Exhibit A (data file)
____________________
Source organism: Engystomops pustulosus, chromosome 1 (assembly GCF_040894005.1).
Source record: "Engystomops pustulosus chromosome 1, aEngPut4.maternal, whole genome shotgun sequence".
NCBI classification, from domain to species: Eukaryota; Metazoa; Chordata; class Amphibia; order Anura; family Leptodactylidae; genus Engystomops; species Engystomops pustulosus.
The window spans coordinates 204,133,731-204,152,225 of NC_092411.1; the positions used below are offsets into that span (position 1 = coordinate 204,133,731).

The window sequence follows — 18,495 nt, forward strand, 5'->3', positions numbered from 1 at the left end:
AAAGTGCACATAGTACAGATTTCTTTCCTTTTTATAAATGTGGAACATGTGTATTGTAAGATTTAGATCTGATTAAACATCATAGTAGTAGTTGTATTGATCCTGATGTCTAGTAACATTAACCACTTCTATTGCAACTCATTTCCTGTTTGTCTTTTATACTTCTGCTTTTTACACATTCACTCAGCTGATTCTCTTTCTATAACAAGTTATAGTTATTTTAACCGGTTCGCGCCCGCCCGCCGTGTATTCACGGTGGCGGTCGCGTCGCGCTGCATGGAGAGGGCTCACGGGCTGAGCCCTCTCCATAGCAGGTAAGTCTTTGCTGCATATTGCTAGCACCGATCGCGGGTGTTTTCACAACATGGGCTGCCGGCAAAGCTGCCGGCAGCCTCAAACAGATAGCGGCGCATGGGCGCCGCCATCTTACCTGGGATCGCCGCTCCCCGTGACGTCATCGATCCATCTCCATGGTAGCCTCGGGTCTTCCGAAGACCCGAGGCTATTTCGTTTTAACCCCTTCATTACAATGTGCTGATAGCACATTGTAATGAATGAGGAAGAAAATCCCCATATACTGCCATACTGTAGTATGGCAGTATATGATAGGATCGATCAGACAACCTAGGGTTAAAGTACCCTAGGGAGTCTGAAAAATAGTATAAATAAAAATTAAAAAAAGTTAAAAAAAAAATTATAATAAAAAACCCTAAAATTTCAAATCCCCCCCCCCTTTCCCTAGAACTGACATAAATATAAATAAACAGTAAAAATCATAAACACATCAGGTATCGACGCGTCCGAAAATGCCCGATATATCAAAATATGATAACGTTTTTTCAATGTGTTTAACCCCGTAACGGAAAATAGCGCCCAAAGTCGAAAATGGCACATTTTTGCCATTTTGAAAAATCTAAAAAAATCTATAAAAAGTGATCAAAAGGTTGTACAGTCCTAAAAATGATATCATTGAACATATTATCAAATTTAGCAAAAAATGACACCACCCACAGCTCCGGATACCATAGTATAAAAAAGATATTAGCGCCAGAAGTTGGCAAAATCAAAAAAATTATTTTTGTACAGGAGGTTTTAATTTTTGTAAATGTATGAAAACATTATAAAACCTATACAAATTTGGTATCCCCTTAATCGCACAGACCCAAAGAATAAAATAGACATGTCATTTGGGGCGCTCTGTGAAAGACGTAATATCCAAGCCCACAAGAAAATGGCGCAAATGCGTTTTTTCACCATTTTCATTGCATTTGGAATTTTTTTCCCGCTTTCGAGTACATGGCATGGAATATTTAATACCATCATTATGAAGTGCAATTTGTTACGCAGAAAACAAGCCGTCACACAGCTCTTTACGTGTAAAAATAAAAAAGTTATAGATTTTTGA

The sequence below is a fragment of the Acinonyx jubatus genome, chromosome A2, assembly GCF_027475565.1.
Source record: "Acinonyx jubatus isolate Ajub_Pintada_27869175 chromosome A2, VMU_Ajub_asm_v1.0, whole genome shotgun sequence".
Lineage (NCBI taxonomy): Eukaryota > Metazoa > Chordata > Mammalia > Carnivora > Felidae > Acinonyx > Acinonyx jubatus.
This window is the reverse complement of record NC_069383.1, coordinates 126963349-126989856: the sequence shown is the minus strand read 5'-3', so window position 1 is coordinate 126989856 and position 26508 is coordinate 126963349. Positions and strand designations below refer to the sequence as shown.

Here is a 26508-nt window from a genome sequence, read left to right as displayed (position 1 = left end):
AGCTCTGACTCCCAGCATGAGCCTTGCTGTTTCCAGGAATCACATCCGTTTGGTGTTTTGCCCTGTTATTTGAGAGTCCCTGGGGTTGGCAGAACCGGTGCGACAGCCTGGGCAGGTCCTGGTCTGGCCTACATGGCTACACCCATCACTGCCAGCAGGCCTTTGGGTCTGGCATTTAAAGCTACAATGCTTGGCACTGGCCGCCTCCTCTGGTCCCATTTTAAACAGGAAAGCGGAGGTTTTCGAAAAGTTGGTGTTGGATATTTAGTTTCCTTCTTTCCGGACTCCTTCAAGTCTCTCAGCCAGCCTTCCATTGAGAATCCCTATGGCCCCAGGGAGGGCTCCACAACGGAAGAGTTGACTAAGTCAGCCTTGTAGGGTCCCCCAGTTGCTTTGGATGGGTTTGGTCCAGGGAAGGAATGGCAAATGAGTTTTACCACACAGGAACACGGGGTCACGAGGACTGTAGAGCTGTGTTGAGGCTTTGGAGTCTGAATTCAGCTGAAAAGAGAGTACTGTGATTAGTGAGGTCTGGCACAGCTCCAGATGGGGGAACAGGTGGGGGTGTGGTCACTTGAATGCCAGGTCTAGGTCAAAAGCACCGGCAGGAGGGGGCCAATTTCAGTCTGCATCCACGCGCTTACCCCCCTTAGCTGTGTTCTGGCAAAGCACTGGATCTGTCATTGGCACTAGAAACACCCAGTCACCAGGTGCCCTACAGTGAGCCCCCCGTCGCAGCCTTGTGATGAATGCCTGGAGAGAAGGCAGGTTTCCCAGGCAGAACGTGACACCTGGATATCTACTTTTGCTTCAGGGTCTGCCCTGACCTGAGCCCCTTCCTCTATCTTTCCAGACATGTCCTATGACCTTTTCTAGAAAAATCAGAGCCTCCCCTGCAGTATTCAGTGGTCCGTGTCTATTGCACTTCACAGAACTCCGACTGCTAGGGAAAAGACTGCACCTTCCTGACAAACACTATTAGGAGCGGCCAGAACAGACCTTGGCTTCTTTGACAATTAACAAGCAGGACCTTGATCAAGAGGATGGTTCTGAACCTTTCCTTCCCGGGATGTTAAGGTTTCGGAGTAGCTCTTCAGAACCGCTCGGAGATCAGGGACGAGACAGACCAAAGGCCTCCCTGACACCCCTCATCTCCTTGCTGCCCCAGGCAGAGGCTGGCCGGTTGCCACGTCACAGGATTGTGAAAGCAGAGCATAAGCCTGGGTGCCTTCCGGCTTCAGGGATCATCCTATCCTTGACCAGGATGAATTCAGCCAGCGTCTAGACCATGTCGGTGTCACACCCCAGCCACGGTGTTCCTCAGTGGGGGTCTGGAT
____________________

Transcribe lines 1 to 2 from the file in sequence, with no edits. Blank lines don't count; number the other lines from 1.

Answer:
Source organism: Engystomops pustulosus, chromosome 1 (assembly GCF_040894005.1).
Source record: "Engystomops pustulosus chromosome 1, aEngPut4.maternal, whole genome shotgun sequence".